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I'm a technical author, journalist and writer from Australia who has been living in Europe since 2000 and exploring the world from there. My passions are writing, snow sports and travel.

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17 comments on “The sounds of French words
  1. Ruby says:

    You’re so right! I’m with you. And when you don’t understand the words that give context, you have no hope!

  2. Dave says:

    And don’t get me started on vers (towards), vert (green), verre (glass), ver de terre (earthworm) and faire (to do)! Not a chance!

  3. Dave says:

    And my son (who understands French much better than I do) has just added vers (a verse) and fer (iron)…any others?

    BTW, I like all the tessellating icons down the side!

  4. April says:

    I know they’re pronounced differently by French people, but I still struggle with hearing that difference between the words ‘par’ (by) and ‘pas’ (not) – it can totally alter the meaning of the sentence, even when in context. Nasty.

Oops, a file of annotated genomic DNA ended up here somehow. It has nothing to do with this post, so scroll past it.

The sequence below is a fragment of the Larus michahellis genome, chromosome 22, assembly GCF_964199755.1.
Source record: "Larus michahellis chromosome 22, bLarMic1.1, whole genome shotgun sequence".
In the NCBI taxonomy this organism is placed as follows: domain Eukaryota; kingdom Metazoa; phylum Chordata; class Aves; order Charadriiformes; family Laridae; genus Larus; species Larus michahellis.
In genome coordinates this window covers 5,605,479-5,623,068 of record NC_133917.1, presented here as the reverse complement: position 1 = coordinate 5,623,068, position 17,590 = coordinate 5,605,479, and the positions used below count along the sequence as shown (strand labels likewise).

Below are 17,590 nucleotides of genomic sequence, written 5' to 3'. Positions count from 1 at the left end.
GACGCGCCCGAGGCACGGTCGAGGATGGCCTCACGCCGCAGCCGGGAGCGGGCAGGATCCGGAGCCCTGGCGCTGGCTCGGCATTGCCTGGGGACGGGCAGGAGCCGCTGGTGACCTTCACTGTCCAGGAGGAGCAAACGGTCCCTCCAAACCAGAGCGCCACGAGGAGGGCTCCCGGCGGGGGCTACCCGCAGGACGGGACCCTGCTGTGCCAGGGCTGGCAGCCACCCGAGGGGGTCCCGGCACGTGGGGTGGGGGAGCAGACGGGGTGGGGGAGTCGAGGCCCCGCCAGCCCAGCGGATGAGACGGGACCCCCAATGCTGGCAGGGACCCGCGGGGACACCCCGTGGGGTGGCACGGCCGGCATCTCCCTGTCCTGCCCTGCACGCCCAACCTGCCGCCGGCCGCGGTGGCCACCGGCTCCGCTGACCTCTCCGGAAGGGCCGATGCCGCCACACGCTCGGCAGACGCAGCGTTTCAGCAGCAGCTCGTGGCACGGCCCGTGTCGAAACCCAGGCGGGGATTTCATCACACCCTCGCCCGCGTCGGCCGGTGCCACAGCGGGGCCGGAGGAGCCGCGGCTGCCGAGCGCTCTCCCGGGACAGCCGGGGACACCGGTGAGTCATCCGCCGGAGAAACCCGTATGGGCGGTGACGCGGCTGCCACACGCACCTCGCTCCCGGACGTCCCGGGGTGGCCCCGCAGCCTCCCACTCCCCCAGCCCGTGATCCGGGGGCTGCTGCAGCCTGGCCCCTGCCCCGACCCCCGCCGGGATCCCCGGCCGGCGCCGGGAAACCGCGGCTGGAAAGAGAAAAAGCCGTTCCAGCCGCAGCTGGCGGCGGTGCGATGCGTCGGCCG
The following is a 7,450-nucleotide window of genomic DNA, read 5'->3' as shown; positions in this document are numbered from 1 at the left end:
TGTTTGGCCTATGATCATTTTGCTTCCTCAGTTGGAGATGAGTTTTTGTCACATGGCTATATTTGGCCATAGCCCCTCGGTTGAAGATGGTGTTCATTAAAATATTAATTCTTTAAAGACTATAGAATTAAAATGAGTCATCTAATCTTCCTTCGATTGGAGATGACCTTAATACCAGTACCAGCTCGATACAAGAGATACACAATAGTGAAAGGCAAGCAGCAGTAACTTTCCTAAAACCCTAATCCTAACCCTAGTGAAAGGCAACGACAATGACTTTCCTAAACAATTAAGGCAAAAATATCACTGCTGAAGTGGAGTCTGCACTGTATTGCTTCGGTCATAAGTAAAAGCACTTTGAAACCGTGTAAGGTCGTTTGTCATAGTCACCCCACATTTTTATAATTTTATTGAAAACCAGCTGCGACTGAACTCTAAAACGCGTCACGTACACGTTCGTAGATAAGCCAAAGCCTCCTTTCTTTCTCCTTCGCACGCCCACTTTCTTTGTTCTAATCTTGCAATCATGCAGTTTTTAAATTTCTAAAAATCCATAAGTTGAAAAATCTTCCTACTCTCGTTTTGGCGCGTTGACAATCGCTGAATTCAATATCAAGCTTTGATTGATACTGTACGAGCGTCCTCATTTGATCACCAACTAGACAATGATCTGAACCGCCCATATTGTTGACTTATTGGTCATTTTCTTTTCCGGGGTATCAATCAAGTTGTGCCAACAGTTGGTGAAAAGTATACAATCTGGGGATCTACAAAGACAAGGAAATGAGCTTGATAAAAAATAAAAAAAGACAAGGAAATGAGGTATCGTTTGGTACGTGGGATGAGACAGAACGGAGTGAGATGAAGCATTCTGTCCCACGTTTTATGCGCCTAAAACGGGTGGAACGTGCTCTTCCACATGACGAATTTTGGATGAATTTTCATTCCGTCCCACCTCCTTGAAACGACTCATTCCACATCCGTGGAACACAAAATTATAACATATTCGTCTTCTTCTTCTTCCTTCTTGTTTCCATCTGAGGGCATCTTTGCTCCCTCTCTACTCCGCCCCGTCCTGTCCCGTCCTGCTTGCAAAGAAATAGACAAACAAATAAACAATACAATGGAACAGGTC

The icons are called Gravatars and you can get your own by visiting http://www.gravatar.com (that’s how I got my cow logo as a gravatar).

  5. shakesrear says:

    That reminds me of when I first moved to France. I was walking through town with some real estate men to look at an apartment. We passed by the fish stand and I said “Je sens le poisson.” There was a stifled laugh. My now-husband told me that I meant to say “Ca sent le poisson”, because otherwise, I would be saying “I smell like fish” instead of “I smell fish”.

    And April, I had the same problem early on. My boyfriend was trying to tell me to exit a roundabout “par la! par la!” and I thought he was saying “pas la!”, so of course I didn’t take the right exit.